Shaun Murphy has become the first qualifier to reach the Embassy World Championship final for 26 years after overwhelming Peter Ebdon 17-12 with a near flawless display.
Murphy, a 150-1 outsider at the beginning of the tournament, had been locked at 12-12 with 2002 world champion Ebdon going into the final session.
But the Rotherham-based player moved into over-drive to win five frames in a row to set up a meeting with either another qualifier in Ian McCulloch or tournament favourite Matthew Stevens.
The last qualifier to make the final was the unranked Terry Griffiths back in 1979 and he went on to defeat Dennis Taylor 24-16.
Taylor was amongst the first to heap praise on the performance of Murphy and said: "We have witnessed a performance from Shaun which has been a bit special - a remarkable effort.
"You would think he was playing in his local club rather than The Crucible. He used to chase after Steve Davis for his autograph as a lad. Steve might be running after Shaun the way he has played here!"
Murphy, a born-again Christian, had not even won a match at The Crucible until he overcame Chris Small in the first round a fortnight ago.
But he has produced superb snooker throughout and Ebdon was powerless to stop the 22-year-old from reaching the final on Sunday.
If Ebdon had hoped Murphy would crack under the pressure, then he was quickly disappointed and he looked as if he had been playing on this stage for years.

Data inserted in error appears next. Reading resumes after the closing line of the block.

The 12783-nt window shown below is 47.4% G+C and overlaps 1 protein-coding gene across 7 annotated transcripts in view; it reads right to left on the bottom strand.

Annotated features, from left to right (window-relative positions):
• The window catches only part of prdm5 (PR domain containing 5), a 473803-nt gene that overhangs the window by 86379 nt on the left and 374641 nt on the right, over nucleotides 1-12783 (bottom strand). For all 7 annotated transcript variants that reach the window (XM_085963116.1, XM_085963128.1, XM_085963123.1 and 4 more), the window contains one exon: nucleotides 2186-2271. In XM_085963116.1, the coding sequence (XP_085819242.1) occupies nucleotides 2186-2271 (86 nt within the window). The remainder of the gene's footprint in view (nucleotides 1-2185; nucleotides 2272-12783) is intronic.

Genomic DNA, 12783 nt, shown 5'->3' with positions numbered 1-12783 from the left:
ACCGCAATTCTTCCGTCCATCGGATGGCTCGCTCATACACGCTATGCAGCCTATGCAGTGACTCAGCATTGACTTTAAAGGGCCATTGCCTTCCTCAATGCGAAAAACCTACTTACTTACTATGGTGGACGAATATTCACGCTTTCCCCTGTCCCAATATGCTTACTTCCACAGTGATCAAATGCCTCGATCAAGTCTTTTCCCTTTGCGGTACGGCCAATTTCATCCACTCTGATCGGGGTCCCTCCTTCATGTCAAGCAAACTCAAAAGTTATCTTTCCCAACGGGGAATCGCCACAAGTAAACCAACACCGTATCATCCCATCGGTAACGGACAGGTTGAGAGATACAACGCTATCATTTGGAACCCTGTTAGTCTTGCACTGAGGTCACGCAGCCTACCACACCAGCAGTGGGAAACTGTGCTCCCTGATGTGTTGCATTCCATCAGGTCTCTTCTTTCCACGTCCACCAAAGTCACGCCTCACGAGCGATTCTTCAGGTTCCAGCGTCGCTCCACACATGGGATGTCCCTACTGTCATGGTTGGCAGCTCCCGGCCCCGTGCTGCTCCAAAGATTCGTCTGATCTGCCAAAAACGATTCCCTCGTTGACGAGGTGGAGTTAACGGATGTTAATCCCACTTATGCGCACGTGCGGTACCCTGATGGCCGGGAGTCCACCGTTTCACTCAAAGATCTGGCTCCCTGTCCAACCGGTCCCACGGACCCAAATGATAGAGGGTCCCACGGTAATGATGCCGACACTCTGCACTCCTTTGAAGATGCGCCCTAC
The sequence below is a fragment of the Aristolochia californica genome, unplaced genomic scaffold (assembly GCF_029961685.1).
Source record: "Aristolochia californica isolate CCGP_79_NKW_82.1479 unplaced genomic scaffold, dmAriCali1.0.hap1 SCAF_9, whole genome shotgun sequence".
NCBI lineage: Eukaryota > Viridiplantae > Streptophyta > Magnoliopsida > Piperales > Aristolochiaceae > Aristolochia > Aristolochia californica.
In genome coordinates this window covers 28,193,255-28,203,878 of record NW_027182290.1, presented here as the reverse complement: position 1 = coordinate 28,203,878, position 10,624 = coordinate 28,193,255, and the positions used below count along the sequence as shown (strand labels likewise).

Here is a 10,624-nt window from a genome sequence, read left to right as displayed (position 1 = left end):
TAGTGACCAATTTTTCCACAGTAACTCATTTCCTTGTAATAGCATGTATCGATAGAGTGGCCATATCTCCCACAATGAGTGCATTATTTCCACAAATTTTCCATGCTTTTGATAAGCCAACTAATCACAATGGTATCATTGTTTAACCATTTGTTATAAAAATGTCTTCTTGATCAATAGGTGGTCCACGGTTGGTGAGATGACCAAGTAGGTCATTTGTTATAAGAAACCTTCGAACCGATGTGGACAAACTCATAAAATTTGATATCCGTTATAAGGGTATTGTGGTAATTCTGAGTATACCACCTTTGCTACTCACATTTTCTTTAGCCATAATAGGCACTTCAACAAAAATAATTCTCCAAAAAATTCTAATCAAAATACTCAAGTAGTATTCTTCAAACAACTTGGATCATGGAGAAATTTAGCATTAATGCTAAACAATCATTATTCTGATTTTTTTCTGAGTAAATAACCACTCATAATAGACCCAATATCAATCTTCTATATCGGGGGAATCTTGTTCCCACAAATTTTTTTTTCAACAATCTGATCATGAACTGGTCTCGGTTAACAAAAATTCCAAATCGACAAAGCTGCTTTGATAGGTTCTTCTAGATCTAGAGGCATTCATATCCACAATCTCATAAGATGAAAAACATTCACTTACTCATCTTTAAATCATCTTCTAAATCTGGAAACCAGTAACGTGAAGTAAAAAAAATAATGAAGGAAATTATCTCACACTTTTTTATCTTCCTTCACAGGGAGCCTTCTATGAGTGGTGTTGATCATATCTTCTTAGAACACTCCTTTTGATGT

Murphy, who is coached by another professional in Harrogate's Steve Prest, showed great composure and was into his stride from the opening frame when a break of 62 edged him in front of Ebdon.
The next was a tense 37-minute affair - the sort of lengthy frame Ebdon had come out on top of in his go-slow quarter-final with Ronnie O'Sullivan.
But on this occasion the honours went to Murphy after a run of 47 had left Ebdon needing snookers.
Ebdon did not look at his best and Murphy cashed in again when he left a red hanging over the pocket after trying to screw the white ball back to safety.
A 72 break made it five frames in a row for Murphy, who turned professional as a 15-year-old, and he did even better in the last before the interval.
He put together a magnificent 123 clearance to send the audience wild with delight at their local hero - and he did not take long to complete his demolition job.
A superb long red gave him the opportunity to cross the finishing line - and he made no mistake with a 60 break before Ebdon offered his hand.
McCulloch had kept alive the prospect of two qualifiers contesting final as he continued to match tournament favourite Stevens frame for frame.
McCulloch and 2000 finalist Stevens began the third session locked at 8-8 and shared the eight frames to set up a thrilling finale on Saturday evening.